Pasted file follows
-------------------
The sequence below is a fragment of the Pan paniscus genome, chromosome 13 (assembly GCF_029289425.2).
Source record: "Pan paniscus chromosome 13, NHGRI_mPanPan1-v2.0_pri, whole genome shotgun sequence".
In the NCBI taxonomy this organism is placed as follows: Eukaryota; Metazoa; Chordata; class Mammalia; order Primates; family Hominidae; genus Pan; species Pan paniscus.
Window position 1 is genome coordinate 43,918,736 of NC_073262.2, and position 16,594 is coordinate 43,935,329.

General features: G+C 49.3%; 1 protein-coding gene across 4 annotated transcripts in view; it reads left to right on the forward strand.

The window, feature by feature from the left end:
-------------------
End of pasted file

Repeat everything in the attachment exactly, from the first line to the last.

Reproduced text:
The sequence below is a fragment of the Pan paniscus genome, chromosome 13 (assembly GCF_029289425.2).
Source record: "Pan paniscus chromosome 13, NHGRI_mPanPan1-v2.0_pri, whole genome shotgun sequence".
In the NCBI taxonomy this organism is placed as follows: Eukaryota; Metazoa; Chordata; class Mammalia; order Primates; family Hominidae; genus Pan; species Pan paniscus.
Window position 1 is genome coordinate 43,918,736 of NC_073262.2, and position 16,594 is coordinate 43,935,329.

General features: G+C 49.3%; 1 protein-coding gene across 4 annotated transcripts in view; it reads left to right on the forward strand.

The window, feature by feature from the left end: